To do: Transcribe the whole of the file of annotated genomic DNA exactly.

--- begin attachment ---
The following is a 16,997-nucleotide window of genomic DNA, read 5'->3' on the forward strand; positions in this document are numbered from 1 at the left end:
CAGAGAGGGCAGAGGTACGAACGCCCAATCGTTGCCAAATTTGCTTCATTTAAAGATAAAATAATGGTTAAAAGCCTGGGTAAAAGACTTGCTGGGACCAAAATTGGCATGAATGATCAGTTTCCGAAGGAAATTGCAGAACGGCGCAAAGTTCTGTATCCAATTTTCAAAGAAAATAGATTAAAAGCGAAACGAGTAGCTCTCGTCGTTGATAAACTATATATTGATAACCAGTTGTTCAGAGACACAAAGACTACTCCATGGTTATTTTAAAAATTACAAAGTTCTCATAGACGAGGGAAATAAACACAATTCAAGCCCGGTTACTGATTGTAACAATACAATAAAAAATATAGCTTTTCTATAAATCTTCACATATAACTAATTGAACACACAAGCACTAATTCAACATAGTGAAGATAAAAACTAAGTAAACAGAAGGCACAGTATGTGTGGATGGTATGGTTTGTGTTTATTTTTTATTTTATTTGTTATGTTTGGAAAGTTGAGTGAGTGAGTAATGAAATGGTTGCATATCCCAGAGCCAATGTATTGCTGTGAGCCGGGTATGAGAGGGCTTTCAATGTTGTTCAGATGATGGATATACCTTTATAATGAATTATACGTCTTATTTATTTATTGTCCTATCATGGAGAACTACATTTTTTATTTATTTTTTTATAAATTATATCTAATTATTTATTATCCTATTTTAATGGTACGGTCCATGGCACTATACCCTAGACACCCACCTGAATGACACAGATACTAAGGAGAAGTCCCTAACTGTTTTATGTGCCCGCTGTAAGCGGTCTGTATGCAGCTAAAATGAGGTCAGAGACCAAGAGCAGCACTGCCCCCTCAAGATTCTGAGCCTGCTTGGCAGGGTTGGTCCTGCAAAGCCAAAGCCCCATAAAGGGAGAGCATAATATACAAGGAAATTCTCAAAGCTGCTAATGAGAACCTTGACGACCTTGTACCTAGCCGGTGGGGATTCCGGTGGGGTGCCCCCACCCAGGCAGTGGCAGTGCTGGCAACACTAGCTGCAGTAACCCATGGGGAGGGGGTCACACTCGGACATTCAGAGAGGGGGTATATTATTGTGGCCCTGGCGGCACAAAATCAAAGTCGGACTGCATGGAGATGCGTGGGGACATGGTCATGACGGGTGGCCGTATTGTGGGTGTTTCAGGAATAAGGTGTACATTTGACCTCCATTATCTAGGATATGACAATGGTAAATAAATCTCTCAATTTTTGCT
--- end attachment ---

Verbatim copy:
The following is a 16,997-nucleotide window of genomic DNA, read 5'->3' on the forward strand; positions in this document are numbered from 1 at the left end:
CAGAGAGGGCAGAGGTACGAACGCCCAATCGTTGCCAAATTTGCTTCATTTAAAGATAAAATAATGGTTAAAAGCCTGGGTAAAAGACTTGCTGGGACCAAAATTGGCATGAATGATCAGTTTCCGAAGGAAATTGCAGAACGGCGCAAAGTTCTGTATCCAATTTTCAAAGAAAATAGATTAAAAGCGAAACGAGTAGCTCTCGTCGTTGATAAACTATATATTGATAACCAGTTGTTCAGAGACACAAAGACTACTCCATGGTTATTTTAAAAATTACAAAGTTCTCATAGACGAGGGAAATAAACACAATTCAAGCCCGGTTACTGATTGTAACAATACAATAAAAAATATAGCTTTTCTATAAATCTTCACATATAACTAATTGAACACACAAGCACTAATTCAACATAGTGAAGATAAAAACTAAGTAAACAGAAGGCACAGTATGTGTGGATGGTATGGTTTGTGTTTATTTTTTATTTTATTTGTTATGTTTGGAAAGTTGAGTGAGTGAGTAATGAAATGGTTGCATATCCCAGAGCCAATGTATTGCTGTGAGCCGGGTATGAGAGGGCTTTCAATGTTGTTCAGATGATGGATATACCTTTATAATGAATTATACGTCTTATTTATTTATTGTCCTATCATGGAGAACTACATTTTTTATTTATTTTTTTATAAATTATATCTAATTATTTATTATCCTATTTTAATGGTACGGTCCATGGCACTATACCCTAGACACCCACCTGAATGACACAGATACTAAGGAGAAGTCCCTAACTGTTTTATGTGCCCGCTGTAAGCGGTCTGTATGCAGCTAAAATGAGGTCAGAGACCAAGAGCAGCACTGCCCCCTCAAGATTCTGAGCCTGCTTGGCAGGGTTGGTCCTGCAAAGCCAAAGCCCCATAAAGGGAGAGCATAATATACAAGGAAATTCTCAAAGCTGCTAATGAGAACCTTGACGACCTTGTACCTAGCCGGTGGGGATTCCGGTGGGGTGCCCCCACCCAGGCAGTGGCAGTGCTGGCAACACTAGCTGCAGTAACCCATGGGGAGGGGGTCACACTCGGACATTCAGAGAGGGGGTATATTATTGTGGCCCTGGCGGCACAAAATCAAAGTCGGACTGCATGGAGATGCGTGGGGACATGGTCATGACGGGTGGCCGTATTGTGGGTGTTTCAGGAATAAGGTGTACATTTGACCTCCATTATCTAGGATATGACAATGGTAAATAAATCTCTCAATTTTTGCT